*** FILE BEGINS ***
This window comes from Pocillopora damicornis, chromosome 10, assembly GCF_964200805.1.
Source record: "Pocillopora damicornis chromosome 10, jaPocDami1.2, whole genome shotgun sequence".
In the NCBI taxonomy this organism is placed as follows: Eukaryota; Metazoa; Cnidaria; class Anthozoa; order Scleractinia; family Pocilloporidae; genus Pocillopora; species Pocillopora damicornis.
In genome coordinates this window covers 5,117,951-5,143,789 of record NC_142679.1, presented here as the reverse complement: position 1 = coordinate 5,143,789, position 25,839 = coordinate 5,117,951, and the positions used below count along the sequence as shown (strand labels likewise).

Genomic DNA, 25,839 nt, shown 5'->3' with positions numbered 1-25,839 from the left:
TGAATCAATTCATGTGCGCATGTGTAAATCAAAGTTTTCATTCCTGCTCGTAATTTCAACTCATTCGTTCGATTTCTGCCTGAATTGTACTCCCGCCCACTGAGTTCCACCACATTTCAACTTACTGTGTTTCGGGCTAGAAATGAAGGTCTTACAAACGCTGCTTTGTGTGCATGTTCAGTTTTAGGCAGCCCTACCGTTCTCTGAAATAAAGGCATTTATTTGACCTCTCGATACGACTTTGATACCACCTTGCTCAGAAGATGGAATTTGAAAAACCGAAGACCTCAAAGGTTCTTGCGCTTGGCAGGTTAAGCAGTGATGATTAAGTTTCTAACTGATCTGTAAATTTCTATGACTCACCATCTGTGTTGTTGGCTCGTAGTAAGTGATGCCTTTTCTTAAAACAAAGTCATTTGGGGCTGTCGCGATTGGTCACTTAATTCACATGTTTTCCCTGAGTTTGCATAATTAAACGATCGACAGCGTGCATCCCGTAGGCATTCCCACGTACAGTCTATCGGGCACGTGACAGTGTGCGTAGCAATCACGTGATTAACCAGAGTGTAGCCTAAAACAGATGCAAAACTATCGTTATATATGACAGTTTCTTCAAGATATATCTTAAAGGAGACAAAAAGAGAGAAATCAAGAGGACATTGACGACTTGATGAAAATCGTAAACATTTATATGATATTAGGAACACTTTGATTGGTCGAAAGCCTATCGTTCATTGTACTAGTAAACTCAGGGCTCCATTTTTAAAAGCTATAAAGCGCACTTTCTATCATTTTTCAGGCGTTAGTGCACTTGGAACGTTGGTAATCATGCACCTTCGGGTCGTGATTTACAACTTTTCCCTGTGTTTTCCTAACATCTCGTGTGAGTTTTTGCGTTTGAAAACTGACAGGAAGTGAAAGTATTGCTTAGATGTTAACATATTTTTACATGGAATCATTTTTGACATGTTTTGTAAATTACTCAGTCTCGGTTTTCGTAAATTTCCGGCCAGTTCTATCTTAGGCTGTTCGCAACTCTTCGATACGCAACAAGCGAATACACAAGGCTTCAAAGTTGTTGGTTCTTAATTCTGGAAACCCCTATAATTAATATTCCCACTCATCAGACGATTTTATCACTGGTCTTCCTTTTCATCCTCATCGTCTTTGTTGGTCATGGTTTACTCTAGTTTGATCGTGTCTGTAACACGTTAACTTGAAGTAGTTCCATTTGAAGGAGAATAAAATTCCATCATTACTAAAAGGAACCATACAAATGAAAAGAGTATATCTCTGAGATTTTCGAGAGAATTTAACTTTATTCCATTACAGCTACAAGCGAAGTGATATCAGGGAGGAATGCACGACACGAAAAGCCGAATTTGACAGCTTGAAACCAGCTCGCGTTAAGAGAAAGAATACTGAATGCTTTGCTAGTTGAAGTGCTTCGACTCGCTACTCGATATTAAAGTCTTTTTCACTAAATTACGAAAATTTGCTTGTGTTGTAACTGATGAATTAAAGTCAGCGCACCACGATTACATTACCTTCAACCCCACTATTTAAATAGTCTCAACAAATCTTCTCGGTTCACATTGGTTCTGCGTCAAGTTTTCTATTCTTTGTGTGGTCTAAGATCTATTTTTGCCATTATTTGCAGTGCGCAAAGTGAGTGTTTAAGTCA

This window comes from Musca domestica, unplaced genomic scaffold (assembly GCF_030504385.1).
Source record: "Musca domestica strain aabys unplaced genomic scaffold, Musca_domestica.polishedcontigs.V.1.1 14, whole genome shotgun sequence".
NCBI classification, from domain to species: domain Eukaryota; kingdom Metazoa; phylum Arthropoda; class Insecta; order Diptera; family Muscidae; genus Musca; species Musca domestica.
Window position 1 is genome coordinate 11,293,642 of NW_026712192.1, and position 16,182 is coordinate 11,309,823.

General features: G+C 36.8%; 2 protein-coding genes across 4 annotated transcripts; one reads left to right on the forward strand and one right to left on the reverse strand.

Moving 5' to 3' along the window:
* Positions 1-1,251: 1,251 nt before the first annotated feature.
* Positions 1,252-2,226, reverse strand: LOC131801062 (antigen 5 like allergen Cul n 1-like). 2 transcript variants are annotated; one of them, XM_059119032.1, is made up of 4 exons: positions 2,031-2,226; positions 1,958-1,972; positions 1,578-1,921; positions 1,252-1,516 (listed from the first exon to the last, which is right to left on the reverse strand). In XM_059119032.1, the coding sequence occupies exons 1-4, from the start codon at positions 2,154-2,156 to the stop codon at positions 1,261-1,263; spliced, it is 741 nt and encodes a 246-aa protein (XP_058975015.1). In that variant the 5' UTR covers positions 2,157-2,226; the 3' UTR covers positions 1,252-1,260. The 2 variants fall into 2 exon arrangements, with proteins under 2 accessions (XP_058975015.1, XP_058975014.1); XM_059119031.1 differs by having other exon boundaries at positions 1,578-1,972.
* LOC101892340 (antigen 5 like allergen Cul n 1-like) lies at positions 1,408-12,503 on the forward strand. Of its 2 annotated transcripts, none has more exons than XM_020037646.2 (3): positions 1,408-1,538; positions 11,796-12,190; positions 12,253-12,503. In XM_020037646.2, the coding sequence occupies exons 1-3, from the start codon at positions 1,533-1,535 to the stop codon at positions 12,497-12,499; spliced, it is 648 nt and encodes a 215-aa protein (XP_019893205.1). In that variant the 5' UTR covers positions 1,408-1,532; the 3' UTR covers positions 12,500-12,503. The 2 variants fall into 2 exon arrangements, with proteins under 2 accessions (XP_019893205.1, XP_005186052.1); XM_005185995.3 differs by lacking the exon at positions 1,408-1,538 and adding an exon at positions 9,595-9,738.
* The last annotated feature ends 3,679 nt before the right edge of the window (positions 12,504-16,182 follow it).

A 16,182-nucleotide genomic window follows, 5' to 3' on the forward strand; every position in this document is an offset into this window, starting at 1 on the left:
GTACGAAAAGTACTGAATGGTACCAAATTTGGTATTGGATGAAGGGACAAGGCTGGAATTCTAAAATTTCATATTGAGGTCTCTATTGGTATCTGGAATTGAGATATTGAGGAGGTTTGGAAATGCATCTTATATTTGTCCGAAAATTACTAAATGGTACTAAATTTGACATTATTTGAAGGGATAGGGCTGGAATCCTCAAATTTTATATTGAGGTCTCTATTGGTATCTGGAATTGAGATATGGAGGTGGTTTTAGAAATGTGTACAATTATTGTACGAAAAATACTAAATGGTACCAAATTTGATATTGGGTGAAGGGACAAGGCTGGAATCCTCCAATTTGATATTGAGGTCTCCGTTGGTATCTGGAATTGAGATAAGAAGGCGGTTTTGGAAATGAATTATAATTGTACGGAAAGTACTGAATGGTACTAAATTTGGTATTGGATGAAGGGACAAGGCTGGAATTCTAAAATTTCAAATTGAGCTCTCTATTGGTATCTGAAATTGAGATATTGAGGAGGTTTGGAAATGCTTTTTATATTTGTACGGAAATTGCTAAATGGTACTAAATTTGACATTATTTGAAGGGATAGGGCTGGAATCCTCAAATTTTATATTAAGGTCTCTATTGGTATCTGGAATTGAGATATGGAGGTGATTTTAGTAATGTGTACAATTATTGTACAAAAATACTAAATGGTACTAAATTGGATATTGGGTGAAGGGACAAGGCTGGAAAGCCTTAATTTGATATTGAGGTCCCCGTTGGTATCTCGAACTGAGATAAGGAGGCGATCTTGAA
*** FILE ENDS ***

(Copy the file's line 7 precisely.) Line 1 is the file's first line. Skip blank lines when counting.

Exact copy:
This window comes from Musca domestica, unplaced genomic scaffold (assembly GCF_030504385.1).